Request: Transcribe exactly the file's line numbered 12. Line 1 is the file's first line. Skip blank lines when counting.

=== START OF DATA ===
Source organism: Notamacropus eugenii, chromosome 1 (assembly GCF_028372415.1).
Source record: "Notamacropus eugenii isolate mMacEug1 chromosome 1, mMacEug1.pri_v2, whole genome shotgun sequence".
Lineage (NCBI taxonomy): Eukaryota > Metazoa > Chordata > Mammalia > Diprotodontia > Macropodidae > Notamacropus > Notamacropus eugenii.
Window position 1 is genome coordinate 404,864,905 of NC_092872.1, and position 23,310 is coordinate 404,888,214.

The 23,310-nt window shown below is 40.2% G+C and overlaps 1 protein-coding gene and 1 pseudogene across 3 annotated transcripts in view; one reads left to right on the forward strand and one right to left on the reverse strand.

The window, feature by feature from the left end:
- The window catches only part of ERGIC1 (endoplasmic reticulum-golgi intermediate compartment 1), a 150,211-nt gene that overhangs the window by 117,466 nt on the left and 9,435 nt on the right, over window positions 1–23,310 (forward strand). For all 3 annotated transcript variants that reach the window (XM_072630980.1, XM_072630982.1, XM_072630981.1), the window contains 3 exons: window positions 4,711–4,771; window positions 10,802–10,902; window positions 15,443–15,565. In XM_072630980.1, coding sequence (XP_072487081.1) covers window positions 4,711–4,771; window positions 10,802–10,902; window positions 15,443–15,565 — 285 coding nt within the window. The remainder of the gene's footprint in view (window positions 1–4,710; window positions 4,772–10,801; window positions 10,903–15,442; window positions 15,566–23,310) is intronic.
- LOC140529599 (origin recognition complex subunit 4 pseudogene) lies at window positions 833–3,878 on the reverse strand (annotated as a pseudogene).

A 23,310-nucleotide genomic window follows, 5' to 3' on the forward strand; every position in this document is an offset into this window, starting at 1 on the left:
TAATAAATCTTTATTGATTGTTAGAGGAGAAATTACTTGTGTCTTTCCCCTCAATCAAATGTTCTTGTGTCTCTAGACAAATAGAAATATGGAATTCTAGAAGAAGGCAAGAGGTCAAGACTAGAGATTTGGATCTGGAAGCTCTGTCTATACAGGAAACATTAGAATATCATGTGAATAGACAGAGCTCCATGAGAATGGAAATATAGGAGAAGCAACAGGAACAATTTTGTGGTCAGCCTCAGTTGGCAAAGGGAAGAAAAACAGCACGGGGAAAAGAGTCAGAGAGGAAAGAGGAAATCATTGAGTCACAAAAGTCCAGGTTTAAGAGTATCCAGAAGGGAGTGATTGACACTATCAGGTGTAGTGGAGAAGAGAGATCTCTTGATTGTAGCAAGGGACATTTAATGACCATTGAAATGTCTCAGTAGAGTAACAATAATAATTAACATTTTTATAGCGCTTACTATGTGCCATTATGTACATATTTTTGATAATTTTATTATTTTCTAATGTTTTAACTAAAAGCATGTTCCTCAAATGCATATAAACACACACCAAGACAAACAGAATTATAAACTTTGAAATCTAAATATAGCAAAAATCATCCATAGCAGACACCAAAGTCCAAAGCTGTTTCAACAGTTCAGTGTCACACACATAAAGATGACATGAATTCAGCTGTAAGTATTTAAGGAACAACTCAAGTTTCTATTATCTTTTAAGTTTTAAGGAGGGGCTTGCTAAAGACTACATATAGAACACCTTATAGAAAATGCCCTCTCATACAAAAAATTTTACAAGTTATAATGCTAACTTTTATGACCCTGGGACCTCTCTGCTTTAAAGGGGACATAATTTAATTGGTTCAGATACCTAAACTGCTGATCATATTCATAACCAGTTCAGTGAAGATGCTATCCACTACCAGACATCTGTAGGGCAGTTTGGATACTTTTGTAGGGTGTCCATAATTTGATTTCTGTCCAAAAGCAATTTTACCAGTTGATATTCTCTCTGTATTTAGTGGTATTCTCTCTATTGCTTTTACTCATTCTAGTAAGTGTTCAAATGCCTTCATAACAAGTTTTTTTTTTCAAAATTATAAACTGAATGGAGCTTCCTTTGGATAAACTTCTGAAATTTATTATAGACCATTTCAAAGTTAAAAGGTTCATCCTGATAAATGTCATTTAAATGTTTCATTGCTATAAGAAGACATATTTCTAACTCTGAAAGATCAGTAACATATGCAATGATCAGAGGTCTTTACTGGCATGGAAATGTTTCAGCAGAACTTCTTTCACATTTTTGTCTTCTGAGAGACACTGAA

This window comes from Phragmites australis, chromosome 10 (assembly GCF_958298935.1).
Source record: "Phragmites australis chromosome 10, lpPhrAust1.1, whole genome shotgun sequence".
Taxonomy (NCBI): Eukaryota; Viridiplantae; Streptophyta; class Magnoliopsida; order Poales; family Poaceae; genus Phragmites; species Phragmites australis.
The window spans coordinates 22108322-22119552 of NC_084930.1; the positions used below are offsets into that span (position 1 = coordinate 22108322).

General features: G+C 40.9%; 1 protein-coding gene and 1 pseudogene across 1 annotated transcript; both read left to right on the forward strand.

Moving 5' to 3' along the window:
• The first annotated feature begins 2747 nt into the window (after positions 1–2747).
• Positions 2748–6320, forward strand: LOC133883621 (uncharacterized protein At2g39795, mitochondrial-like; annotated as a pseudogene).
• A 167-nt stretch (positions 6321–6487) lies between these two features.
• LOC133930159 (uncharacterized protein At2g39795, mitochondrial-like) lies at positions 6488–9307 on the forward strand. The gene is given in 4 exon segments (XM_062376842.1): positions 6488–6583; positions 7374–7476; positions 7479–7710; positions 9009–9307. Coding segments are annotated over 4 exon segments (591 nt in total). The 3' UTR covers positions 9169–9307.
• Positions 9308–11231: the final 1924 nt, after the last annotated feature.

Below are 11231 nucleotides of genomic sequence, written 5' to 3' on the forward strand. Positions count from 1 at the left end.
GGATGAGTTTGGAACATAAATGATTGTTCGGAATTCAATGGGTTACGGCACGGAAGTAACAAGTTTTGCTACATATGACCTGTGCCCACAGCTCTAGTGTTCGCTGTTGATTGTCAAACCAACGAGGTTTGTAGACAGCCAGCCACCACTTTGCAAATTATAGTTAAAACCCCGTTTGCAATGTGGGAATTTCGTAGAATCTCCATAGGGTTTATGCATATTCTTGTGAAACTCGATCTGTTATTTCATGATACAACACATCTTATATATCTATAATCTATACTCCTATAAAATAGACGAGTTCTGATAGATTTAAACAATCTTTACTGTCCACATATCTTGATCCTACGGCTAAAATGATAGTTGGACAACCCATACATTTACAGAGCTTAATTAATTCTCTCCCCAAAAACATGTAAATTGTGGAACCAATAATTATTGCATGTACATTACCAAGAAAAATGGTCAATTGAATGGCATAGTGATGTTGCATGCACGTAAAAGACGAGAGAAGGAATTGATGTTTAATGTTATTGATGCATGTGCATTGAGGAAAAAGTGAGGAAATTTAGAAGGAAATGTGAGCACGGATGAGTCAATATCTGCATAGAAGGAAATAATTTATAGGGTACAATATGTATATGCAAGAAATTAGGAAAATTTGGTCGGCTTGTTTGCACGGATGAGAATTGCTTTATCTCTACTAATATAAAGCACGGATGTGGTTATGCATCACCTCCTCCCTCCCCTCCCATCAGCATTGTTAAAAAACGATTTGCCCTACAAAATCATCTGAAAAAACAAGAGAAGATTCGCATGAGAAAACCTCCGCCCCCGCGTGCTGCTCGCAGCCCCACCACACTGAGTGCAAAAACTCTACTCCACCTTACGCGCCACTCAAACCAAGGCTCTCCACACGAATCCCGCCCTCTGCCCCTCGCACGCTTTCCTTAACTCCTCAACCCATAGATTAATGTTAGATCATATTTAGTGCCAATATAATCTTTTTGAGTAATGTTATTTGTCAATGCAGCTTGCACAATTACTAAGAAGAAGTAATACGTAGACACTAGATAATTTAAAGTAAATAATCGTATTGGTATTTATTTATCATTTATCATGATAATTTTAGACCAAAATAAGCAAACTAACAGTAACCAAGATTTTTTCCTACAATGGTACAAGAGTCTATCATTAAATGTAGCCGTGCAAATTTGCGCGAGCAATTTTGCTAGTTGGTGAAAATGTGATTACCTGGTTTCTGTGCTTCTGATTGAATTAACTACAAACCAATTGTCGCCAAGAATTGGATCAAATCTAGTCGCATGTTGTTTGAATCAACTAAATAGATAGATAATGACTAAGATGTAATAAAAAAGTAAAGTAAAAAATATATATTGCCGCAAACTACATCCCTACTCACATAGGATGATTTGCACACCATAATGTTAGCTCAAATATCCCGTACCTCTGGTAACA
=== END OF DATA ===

Source record: "Phragmites australis chromosome 10, lpPhrAust1.1, whole genome shotgun sequence".